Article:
Let’s discuss how. F: Fewer Things Done Better “When [Weiner] took the reins of [LinkedIn] he could easily have adopted the standard operating procedure of most Silicon Valley start-ups and tried to pursue everything”, writes Greg McKeown in Essentialism: The Disciplined Pursuit of Less. Learning new behaviours and Tiny Habits is exciting – especially when you’re new to it. Instead of stopping and starting new habits as and when you feel motivated, focus on ONE and “show up” consistently.

I recommend Coach.me. Do ONE habit well then move onto your next. Ruth Chang: How to make hard choices. Pourquoi les gens ne choisissent pas le contenu qu'ils consomment ? L'illusion du choix ! Les gens croient que c’est purement leurs choix, quand ils déterminent ce qu’il faut faire, où aller, quel type d’information consommer… Est-ce le cas ? Pas vraiment. Cela a commencé depuis longtemps et continue à ce jour, la majorité des actions des gens se fait sous l’influence de leurs groupes de référence.

En sociologie, ce phénomène est appelé « socialisation secondaire ». Le lieu n’a pas d’importance, que ce soit à la maternelle, à l’école, au collège ou au travail, nous sommes fortement influencés par l’environnement, qui détermine une grande partie de ce que nous faisons… 3 niveaux d’illusion Rien n’a changé à ce jour où nous vivons dans une ère du numérique, omnicanal et autres choses cool. Nous sommes encore mis en cage par des groupes sociaux. Partage. Dans le monde où tant de gens créent énormément de contenus pauvres, trouver quelque chose de précieux est perturbateur. Donc nous avons un nombre grandissant de… d’influenceurs sociaux !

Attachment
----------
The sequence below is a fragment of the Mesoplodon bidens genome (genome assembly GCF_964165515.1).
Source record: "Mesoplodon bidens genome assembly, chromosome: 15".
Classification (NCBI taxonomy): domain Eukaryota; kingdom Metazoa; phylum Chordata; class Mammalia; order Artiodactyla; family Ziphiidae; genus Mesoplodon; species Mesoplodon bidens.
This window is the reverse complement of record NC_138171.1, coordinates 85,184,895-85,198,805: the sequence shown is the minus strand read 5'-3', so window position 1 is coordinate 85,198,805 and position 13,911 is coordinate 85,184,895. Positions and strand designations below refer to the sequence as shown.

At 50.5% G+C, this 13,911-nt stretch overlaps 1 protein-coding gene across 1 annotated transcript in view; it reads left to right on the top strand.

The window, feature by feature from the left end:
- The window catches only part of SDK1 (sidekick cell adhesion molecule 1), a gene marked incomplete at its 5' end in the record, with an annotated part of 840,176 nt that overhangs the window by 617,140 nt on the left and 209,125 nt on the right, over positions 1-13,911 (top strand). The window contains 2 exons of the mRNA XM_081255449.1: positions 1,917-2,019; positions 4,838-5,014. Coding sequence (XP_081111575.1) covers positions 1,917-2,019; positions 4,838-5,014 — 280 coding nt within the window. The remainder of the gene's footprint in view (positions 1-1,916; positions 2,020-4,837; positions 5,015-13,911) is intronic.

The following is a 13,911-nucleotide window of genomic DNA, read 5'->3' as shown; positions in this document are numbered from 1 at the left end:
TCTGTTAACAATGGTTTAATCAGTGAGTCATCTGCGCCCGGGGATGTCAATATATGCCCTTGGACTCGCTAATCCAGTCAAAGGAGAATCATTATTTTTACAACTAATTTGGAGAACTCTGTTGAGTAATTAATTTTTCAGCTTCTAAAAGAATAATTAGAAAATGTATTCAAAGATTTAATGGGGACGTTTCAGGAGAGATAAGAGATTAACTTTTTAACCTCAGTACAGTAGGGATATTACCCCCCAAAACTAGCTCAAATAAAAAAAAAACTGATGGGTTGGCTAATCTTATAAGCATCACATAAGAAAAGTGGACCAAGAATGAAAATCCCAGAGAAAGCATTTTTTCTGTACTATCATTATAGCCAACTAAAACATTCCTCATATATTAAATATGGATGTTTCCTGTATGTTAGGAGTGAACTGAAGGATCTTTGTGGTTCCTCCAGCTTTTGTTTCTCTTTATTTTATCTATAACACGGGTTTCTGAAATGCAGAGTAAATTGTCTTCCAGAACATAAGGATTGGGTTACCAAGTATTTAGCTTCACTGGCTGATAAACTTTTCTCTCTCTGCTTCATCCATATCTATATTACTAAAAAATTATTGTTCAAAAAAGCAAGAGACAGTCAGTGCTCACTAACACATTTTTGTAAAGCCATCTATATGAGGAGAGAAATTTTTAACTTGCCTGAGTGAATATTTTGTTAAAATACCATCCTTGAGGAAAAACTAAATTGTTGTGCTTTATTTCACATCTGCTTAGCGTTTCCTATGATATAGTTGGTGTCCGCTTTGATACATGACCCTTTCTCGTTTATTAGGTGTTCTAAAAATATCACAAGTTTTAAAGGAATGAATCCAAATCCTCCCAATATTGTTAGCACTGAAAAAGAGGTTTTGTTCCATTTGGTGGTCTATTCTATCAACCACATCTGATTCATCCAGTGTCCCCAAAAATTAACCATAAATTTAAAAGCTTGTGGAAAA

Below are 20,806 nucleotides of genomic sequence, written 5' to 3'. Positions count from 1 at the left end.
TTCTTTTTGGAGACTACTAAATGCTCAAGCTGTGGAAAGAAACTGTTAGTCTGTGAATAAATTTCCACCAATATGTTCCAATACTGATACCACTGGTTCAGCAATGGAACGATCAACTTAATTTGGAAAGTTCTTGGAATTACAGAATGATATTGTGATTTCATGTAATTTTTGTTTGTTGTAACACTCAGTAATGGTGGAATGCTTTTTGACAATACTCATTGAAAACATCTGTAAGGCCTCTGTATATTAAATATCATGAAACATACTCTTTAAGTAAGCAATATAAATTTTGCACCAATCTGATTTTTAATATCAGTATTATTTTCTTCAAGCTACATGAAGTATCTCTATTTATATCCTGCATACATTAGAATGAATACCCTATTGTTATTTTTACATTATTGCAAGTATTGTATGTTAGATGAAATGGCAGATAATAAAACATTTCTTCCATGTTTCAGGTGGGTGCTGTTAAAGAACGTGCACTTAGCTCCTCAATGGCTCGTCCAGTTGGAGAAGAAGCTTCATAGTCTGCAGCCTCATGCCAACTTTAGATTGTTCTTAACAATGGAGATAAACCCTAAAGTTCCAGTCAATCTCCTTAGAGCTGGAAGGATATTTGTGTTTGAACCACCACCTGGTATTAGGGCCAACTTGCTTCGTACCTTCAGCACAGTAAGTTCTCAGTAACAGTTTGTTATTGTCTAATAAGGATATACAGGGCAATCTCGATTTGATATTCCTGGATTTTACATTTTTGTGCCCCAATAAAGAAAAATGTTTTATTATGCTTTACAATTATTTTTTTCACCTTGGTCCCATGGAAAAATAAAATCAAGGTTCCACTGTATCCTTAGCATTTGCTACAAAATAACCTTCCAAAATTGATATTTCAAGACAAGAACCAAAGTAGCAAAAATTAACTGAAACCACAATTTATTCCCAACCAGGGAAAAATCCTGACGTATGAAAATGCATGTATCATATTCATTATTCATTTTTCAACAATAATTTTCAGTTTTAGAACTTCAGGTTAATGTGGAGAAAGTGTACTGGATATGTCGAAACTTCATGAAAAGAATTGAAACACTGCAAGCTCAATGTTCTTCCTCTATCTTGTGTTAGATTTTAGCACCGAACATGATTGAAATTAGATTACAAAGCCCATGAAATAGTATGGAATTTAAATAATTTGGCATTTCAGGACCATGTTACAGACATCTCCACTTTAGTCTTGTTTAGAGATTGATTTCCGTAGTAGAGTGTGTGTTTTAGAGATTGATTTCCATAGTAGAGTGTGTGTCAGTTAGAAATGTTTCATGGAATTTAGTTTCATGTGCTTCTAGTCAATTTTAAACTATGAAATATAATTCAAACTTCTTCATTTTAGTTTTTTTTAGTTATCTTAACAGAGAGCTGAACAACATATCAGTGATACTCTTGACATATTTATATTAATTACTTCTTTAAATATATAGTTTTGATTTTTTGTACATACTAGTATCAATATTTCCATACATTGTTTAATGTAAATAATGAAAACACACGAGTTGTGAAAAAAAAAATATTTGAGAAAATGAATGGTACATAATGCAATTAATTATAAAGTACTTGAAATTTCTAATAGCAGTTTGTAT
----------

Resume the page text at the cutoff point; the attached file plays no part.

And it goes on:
Les réactions sociales = SEO. Oui. What Are Your Values? - Decision-Making Skills from MindTools.com. Deciding What's Most Important in Life Find out how to identify your values, in this short video. How would you define your values? Before you answer this question, you need to know what, in general, values are. Your values are the things that you believe are important in the way you live and work.

They (should) determine your priorities, and, deep down, they're probably the measures you use to tell if your life is turning out the way you want it to. When the things that you do and the way you behave match your values, life is usually good – you're satisfied and content. But when these don't align with your personal values, that's when things feel... wrong. This is why making a conscious effort to identify your values is so important. How Values Help You Values exist, whether you recognize them or not. If you value family, but you have to work 70-hour weeks in your job, will you feel internal stress and conflict? In these types of situations, understanding your values can really help. Tip: The Empty Container. Psycho Actif, le blog de Christophe André.

The Power of Delay. ‘The greatest remedy for anger is delay.’ ~Thomas Paine By Leo Babauta I once had a boss who had a favorite strategy for dealing with donations-seekers, demanding colleagues, and basically anyone who wanted anything from him he was reluctant to give. Delay. For example, lots of people would come to our office seeking handouts, and he didn’t believe handouts were helpful. So he would tell me, “Just delay.” And I would have to do it for him, asking people to come back tomorrow, or try next week, and so on.